Old September 27th, 2013 #28
Donnie in Ohio
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Originally Posted by MikeTodd View Post
Heer at VNNf I've learned the utility of italicization.
(thanks, Donnie. I owe you one, man.)
"The emphasis placed on words, spoken or written, are the salt of any sentence". - Vanilla Ice
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Old September 27th, 2013 #29
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Originally Posted by M.N. Dalvez View Post
Yeah, OK, 'proper noun' was a better way to say it, but that's what 'proper name' means.
Ohhh - I didn't realise you meant a noun when you said proper name, although you are of course correct. I assumed you meant christian names. I actually know someone called Winter and of course we have a Summer posting here.
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Old September 27th, 2013 #30
Donnie in Ohio
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Originally Posted by Bev View Post
Ohhh - I didn't realise you meant a noun when you said proper name, although you are of course correct. I assumed you meant christian names. I actually know someone called Winter and of course we have a Summer posting here.
Should "Christian" be capitalized there? Why yes, I do believe it should. Odd, that.
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Old September 27th, 2013 #31
M.N. Dalvez
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The art lies in the syntax.
Yeah, I had that thought before. The syntax is where the meaning, and (more importantly) where the sheer joy and fun of language is to be found.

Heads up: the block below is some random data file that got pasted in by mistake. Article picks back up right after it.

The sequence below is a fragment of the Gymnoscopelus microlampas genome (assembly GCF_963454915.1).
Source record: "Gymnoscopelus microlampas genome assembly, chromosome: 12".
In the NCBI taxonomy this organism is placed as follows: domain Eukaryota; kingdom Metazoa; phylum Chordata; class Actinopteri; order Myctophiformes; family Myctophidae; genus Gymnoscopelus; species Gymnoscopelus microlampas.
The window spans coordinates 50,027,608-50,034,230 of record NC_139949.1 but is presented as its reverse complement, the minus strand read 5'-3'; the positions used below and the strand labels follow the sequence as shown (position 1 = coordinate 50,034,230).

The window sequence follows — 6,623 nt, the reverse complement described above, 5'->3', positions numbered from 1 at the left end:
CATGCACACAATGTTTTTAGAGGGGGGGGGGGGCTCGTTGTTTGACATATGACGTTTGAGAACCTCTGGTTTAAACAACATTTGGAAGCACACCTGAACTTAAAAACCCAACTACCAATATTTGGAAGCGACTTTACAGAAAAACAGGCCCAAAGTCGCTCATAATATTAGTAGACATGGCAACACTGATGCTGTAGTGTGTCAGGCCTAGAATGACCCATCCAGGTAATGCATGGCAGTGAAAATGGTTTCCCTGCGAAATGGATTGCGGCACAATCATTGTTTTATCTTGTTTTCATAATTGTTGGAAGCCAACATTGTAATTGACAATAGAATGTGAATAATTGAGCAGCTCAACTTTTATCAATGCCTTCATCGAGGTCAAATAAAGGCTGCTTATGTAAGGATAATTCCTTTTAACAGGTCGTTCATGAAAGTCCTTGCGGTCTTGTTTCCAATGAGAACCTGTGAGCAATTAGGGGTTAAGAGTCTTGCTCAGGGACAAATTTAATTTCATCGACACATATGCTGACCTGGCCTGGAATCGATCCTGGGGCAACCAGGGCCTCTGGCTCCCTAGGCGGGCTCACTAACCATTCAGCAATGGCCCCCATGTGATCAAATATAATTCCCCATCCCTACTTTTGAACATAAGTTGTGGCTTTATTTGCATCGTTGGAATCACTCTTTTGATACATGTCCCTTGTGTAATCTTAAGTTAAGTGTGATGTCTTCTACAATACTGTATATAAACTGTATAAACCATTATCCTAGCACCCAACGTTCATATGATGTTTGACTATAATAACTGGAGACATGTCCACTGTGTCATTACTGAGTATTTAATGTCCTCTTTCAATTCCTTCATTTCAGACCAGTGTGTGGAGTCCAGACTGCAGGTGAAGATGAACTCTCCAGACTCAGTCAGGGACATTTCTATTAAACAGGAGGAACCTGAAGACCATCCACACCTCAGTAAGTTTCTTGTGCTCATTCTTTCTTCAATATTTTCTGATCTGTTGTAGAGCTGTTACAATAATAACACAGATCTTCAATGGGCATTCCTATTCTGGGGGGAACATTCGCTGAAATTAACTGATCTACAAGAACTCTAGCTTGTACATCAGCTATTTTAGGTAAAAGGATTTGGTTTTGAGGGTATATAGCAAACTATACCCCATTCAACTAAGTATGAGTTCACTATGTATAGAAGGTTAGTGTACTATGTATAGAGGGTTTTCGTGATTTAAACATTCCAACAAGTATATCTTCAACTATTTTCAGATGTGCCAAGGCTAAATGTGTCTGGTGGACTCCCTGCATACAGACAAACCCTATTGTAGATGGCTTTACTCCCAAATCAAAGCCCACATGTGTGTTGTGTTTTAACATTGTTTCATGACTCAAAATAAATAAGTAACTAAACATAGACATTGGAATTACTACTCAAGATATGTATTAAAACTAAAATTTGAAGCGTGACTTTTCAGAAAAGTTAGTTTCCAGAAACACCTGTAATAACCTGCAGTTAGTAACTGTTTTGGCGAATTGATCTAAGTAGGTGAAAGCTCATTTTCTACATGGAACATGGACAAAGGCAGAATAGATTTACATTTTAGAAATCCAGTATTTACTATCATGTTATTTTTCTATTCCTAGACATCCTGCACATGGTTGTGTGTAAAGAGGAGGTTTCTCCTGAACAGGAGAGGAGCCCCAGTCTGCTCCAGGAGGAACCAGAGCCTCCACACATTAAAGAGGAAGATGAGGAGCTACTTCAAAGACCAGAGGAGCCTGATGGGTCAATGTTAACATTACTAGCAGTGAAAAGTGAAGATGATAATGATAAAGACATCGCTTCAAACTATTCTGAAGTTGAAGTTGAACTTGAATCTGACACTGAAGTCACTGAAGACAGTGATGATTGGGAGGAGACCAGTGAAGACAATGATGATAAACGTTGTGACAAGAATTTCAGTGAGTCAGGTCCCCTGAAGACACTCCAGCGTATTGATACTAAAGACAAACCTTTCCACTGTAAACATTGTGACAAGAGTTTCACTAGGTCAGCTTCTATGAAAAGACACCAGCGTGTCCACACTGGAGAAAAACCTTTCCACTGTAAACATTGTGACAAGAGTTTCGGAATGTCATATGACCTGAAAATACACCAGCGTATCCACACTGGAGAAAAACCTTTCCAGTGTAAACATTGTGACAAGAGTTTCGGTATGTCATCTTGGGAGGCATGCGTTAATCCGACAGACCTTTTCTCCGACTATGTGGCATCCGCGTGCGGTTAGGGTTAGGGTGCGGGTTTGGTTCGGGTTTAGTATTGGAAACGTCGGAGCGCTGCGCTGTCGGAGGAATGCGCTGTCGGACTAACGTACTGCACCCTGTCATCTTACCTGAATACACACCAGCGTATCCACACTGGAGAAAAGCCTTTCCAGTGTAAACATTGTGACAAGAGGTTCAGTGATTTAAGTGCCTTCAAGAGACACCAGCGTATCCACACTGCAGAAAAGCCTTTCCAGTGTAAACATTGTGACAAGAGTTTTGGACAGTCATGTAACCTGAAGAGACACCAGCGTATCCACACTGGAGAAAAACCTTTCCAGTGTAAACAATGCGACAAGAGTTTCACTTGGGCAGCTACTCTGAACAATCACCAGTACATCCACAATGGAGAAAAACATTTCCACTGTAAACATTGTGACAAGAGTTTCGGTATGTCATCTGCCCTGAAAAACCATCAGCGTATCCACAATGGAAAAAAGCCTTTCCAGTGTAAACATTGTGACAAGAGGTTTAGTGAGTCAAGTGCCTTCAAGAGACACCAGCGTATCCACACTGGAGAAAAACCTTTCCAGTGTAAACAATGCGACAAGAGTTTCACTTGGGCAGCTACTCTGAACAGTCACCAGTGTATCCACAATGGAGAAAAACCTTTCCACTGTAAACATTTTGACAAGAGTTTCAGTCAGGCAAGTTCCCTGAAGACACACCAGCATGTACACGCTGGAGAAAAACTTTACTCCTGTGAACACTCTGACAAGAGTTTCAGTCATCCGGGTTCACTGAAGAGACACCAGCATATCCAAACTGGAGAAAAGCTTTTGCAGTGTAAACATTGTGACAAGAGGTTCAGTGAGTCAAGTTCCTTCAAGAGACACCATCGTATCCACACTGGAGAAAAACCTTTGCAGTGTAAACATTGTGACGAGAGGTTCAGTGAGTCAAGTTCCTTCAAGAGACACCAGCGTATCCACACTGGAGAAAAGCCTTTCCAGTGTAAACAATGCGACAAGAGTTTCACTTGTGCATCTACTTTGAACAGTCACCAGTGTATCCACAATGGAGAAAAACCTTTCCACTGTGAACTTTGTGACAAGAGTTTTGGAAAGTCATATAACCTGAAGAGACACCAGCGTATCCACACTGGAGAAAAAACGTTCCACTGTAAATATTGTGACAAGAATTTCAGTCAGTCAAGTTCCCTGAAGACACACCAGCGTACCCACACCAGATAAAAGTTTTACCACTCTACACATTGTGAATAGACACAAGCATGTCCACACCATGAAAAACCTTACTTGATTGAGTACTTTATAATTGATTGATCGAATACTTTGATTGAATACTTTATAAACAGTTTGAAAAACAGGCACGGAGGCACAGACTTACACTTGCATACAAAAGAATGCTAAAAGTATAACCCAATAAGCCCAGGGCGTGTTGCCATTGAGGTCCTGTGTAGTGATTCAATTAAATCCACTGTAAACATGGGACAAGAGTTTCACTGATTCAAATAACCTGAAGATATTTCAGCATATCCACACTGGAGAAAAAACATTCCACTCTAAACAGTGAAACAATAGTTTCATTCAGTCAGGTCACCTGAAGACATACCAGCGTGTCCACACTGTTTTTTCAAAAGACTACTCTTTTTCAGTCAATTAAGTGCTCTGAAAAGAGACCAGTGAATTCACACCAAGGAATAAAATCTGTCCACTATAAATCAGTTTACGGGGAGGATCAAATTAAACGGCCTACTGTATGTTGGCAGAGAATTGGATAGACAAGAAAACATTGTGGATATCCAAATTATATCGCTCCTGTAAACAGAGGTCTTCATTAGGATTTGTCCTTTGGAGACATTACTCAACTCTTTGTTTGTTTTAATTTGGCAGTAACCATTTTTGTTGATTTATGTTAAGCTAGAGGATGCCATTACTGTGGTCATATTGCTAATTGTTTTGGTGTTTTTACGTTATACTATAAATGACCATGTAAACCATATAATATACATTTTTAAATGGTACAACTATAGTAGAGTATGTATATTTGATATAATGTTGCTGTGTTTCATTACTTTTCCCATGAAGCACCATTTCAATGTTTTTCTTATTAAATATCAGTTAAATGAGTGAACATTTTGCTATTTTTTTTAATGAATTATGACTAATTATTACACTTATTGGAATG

Old September 27th, 2013 #32
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Originally Posted by Donnie in Ohio View Post
Should "Christian" be capitalized there? Why yes, I do believe it should. Odd, that.
Yes it should but I don't capitalise it because I'm not one and don't recognise it as being worthy of a capital letter.
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Old September 27th, 2013 #33
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Seems like it should read: I feel music (and myself) was better then, than now.
 
Old September 27th, 2013 #34
Donnie in Ohio
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Originally Posted by Bev View Post
Yes it should but I don't capitalise it because I'm not one and don't recognise it as being worthy of a capital letter.
That sounds pretty intolerant. WWOD? What would Odin do, Bev?
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Old September 27th, 2013 #35
Mike in Denver